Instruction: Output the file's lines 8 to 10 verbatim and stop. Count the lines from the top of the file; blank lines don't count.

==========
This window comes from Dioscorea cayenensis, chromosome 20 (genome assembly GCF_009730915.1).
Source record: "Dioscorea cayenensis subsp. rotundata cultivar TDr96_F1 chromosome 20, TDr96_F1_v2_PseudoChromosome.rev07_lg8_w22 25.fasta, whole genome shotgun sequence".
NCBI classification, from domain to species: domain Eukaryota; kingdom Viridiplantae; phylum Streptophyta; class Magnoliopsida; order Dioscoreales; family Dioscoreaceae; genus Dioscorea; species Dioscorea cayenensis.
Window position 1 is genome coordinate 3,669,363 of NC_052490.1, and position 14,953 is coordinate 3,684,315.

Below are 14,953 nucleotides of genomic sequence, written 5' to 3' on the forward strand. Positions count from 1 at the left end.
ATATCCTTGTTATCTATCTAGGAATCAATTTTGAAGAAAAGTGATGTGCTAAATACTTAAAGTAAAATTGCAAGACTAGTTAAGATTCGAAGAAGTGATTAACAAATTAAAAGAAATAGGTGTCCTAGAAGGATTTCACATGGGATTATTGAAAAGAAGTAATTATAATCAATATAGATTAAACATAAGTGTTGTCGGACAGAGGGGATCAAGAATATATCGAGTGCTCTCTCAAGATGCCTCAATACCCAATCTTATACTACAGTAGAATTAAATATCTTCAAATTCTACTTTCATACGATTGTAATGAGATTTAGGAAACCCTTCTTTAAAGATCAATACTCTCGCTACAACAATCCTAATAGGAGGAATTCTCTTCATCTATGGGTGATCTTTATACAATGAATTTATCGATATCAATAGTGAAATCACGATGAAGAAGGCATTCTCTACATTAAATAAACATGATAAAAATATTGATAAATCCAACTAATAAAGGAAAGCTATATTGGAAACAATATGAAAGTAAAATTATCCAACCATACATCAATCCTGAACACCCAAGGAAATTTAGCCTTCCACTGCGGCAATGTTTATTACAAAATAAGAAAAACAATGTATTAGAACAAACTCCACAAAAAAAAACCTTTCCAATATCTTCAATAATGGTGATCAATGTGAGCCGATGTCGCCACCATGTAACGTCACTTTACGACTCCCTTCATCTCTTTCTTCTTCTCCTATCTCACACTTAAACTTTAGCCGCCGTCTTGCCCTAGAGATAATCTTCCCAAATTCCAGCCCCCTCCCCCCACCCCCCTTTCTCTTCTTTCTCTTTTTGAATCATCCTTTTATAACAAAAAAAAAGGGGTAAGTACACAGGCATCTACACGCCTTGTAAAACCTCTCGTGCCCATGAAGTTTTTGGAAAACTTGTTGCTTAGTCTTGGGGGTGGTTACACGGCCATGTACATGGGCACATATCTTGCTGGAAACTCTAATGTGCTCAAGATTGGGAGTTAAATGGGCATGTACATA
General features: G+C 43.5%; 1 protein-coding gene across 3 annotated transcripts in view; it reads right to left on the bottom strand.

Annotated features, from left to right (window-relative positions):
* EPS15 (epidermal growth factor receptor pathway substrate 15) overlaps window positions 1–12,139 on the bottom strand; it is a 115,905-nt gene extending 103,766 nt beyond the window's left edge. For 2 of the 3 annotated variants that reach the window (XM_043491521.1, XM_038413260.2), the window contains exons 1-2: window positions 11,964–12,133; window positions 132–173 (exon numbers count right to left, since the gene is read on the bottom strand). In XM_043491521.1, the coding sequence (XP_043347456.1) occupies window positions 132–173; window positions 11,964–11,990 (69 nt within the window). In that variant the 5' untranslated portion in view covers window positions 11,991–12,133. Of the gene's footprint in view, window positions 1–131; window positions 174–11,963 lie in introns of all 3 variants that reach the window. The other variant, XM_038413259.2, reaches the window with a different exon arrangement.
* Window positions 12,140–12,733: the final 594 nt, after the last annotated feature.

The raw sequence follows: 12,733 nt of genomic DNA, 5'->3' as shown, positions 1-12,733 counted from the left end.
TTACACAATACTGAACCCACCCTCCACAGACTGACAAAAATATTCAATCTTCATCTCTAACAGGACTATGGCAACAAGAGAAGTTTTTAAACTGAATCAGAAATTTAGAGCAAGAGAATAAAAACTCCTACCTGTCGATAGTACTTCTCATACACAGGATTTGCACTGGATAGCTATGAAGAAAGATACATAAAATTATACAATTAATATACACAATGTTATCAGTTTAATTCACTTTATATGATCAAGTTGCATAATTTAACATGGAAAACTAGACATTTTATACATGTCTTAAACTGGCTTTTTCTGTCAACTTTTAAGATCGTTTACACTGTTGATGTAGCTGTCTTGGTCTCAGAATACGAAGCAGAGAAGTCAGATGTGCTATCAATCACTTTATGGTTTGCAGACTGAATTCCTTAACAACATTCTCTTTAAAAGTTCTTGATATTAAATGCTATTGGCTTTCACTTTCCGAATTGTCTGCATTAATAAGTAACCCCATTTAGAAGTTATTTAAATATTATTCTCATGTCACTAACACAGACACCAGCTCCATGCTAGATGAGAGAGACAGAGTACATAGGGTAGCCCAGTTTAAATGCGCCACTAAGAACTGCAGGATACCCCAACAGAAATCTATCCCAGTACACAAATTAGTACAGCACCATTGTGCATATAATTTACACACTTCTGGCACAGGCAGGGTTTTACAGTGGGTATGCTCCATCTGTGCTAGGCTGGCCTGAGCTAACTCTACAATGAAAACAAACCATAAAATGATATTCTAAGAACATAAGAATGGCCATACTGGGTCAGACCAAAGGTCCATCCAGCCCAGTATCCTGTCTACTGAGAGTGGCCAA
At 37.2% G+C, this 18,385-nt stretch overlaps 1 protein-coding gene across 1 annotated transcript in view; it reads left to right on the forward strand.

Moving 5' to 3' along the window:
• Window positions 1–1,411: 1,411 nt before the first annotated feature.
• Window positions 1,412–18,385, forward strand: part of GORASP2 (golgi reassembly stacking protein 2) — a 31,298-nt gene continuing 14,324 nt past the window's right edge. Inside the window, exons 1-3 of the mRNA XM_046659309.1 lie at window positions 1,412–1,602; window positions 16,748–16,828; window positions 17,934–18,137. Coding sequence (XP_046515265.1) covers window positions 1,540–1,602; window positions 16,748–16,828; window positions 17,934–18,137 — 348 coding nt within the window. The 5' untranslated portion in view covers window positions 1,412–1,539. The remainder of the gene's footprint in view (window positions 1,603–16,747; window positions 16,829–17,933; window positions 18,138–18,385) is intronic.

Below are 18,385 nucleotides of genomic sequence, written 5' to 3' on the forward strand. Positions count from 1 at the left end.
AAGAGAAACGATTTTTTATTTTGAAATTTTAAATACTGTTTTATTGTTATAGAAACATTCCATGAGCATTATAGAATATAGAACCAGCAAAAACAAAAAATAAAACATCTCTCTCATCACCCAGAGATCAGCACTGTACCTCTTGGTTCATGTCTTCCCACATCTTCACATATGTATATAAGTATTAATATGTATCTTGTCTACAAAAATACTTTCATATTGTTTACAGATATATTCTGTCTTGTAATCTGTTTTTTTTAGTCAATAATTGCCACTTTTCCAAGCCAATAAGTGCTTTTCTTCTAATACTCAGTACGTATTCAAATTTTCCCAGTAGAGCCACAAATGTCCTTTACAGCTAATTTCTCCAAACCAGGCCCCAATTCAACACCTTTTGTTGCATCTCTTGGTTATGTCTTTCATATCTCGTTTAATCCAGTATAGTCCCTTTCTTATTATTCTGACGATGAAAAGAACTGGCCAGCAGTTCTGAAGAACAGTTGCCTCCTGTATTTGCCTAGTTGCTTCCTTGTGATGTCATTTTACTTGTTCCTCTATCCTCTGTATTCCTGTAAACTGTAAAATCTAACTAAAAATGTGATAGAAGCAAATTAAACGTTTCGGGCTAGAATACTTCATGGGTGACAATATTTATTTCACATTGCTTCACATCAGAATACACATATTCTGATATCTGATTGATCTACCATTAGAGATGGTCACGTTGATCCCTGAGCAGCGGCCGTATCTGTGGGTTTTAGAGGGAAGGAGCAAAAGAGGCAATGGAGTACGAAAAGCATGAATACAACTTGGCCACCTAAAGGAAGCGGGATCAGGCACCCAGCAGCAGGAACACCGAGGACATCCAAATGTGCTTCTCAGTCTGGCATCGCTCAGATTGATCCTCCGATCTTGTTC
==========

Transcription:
Annotated features, from left to right (window-relative positions):
* EPS15 (epidermal growth factor receptor pathway substrate 15) overlaps window positions 1–12,139 on the bottom strand; it is a 115,905-nt gene extending 103,766 nt beyond the window's left edge. For 2 of the 3 annotated variants that reach the window (XM_043491521.1, XM_038413260.2), the window contains exons 1-2: window positions 11,964–12,133; window positions 132–173 (exon numbers count right to left, since the gene is read on the bottom strand). In XM_043491521.1, the coding sequence (XP_043347456.1) occupies window positions 132–173; window positions 11,964–11,990 (69 nt within the window). In that variant the 5' untranslated portion in view covers window positions 11,991–12,133. Of the gene's footprint in view, window positions 1–131; window positions 174–11,963 lie in introns of all 3 variants that reach the window. The other variant, XM_038413259.2, reaches the window with a different exon arrangement.
* Window positions 12,140–12,733: the final 594 nt, after the last annotated feature.